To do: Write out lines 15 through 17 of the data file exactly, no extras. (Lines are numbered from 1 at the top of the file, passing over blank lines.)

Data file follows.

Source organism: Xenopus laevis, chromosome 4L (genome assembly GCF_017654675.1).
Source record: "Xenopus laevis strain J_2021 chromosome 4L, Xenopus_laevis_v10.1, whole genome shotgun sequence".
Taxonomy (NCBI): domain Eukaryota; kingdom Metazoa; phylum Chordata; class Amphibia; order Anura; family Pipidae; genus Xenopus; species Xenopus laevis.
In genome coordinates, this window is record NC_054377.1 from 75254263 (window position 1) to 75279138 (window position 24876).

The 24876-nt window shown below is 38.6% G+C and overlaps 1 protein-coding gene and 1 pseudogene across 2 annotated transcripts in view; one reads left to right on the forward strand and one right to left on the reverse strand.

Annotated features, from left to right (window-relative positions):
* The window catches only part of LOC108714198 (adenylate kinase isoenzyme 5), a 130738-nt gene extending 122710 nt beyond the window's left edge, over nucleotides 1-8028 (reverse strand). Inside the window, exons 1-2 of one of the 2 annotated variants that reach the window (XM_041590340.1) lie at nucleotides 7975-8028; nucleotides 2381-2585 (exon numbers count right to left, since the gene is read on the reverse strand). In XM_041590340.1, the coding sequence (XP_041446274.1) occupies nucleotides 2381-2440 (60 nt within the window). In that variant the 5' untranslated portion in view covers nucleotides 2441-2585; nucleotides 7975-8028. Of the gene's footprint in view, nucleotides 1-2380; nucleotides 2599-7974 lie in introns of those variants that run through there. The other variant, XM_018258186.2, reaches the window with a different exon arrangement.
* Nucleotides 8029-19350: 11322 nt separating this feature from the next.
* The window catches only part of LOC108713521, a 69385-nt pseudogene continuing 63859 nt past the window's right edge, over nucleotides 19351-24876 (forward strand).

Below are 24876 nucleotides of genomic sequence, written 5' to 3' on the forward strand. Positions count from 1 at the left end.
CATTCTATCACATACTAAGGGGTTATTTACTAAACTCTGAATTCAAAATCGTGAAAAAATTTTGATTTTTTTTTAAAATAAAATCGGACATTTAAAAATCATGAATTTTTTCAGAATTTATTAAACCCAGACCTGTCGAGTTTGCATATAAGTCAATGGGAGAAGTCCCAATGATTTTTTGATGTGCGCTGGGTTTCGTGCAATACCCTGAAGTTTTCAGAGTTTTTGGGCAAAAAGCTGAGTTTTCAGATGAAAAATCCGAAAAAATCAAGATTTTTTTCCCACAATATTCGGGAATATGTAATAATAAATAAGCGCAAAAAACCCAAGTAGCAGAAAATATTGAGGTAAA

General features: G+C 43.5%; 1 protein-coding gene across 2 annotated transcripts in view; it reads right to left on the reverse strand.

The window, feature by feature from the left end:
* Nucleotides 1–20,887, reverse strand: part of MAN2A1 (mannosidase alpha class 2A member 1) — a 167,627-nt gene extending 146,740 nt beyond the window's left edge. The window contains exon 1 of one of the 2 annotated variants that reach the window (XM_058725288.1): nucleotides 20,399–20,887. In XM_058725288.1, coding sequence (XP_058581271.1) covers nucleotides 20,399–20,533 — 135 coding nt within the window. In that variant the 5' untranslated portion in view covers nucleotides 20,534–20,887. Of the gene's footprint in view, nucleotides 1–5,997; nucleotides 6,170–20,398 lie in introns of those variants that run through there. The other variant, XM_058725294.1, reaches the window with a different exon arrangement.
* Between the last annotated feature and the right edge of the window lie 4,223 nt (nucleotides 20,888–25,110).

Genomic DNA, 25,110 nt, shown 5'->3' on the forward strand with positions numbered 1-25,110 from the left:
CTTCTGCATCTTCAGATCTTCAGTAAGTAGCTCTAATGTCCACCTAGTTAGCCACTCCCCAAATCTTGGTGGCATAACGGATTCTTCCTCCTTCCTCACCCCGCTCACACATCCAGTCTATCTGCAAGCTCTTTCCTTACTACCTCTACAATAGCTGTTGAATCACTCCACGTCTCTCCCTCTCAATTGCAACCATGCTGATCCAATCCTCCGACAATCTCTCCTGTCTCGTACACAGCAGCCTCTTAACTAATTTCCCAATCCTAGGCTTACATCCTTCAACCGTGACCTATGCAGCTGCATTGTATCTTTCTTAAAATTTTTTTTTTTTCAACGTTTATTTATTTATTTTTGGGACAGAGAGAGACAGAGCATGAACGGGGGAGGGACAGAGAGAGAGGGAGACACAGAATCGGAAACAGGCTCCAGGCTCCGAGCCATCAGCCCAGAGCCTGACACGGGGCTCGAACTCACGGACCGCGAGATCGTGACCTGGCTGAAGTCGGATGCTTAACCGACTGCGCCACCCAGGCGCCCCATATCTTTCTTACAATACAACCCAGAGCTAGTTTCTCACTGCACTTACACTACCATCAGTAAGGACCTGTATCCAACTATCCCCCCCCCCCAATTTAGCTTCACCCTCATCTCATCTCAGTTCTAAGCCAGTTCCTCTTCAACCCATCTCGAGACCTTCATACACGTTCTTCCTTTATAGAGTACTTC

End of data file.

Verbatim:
* Between the last annotated feature and the right edge of the window lie 4,223 nt (nucleotides 20,888–25,110).

Genomic DNA, 25,110 nt, shown 5'->3' on the forward strand with positions numbered 1-25,110 from the left:
CTTCTGCATCTTCAGATCTTCAGTAAGTAGCTCTAATGTCCACCTAGTTAGCCACTCCCCAAATCTTGGTGGCATAACGGATTCTTCCTCCTTCCTCACCCCGCTCACACATCCAGTCTATCTGCAAGCTCTTTCCTTACTACCTCTACAATAGCTGTTGAATCACTCCACGTCTCTCCCTCTCAATTGCAACCATGCTGATCCAATCCTCCGACAATCTCTCCTGTCTCGTACACAGCAGCCTCTTAACTAATTTCCCAATCCTAGGCTTACATCCTTCAACCGTGACCTATGCAGCTGCATTGTATCTTTCTTAAAATTTTTTTTTTTTCAACGTTTATTTATTTATTTTTGGGACAGAGAGAGACAGAGCATGAACGGGGGAGGGACAGAGAGAGAGGGAGACACAGAATCGGAAACAGGCTCCAGGCTCCGAGCCATCAGCCCAGAGCCTGACACGGGGCTCGAACTCACGGACCGCGAGATCGTGACCTGGCTGAAGTCGGATGCTTAACCGACTGCGCCACCCAGGCGCCCCATATCTTTCTTACAATACAACCCAGAGCTAGTTTCTCACTGCACTTACACTACCATCAGTAAGGACCTGTATCCAACTATCCCCCCCCCCCAATTTAGCTTCACCCTCATCTCATCTCAGTTCTAAGCCAGTTCCTCTTCAACCCATCTCGAGACCTTCATACACGTTCTTCCTTTATAGAGTACTTC